In an historic decision, the Boston Public School Committee voted unanimously Wednesday night on sweeping changes to the city's exam school admission process.
The controversial decision, which came out of an hours-long meeting, is intended to diversify the student body and take the weight of admissions off the entrance exam.
"The recommendations brought forward this evening were steeped in deep data analysis. They're backed by evidence," Superintendent Brenda Cassellius said.
The move to change the requirements prompted a heated debate among parents and a backlash over political pressure to save 20% of the seats for students with the highest ranking composite scores, the Boston Globe reports.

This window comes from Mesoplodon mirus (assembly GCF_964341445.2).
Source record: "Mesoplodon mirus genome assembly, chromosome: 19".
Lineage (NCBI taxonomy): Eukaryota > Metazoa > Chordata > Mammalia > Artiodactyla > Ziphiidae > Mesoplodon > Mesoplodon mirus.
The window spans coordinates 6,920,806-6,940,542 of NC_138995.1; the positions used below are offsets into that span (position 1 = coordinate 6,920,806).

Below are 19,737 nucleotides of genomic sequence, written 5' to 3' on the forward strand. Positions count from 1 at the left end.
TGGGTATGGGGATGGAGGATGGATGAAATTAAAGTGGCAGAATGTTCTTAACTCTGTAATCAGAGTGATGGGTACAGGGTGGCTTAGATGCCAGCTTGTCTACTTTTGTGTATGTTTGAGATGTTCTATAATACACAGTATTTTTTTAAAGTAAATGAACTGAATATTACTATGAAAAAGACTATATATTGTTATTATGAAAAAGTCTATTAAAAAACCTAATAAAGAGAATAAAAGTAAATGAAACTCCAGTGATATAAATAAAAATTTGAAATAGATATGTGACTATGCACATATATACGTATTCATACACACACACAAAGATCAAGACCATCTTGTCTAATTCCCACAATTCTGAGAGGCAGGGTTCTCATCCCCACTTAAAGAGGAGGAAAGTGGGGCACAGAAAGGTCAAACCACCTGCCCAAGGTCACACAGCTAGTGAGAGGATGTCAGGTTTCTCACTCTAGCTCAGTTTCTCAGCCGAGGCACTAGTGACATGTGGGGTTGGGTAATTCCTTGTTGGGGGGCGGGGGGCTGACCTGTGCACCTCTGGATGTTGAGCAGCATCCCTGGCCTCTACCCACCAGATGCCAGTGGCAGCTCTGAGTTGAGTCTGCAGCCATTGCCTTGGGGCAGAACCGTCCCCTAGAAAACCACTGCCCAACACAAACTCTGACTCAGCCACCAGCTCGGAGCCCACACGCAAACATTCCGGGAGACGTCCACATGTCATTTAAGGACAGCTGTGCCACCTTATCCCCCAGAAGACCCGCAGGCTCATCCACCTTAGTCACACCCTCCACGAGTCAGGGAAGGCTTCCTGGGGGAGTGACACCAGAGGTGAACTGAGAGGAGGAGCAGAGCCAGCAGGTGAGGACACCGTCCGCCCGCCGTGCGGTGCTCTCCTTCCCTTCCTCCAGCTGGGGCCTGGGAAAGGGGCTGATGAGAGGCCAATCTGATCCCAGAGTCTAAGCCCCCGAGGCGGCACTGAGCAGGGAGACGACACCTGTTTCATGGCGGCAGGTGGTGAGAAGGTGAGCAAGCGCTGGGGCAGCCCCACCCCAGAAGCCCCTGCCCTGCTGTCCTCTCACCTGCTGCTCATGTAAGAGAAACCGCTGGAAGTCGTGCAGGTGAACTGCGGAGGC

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Under the new policy, students with at least the GPA equivalent of a “B” grade can apply. The students would then be ranked based on grades and an admissions exam.
The Boston Public School system suspended the admissions test last year due to the coronavirus pandemic and found the student body became more diversified. The test will be suspended once again this year due to the pandemic.
There are three exam schools in Boston – Boston Latin Academy, Boston Latin School and the John D. O’Bryant School of Mathematics and Science. Families of students who qualify will be notified.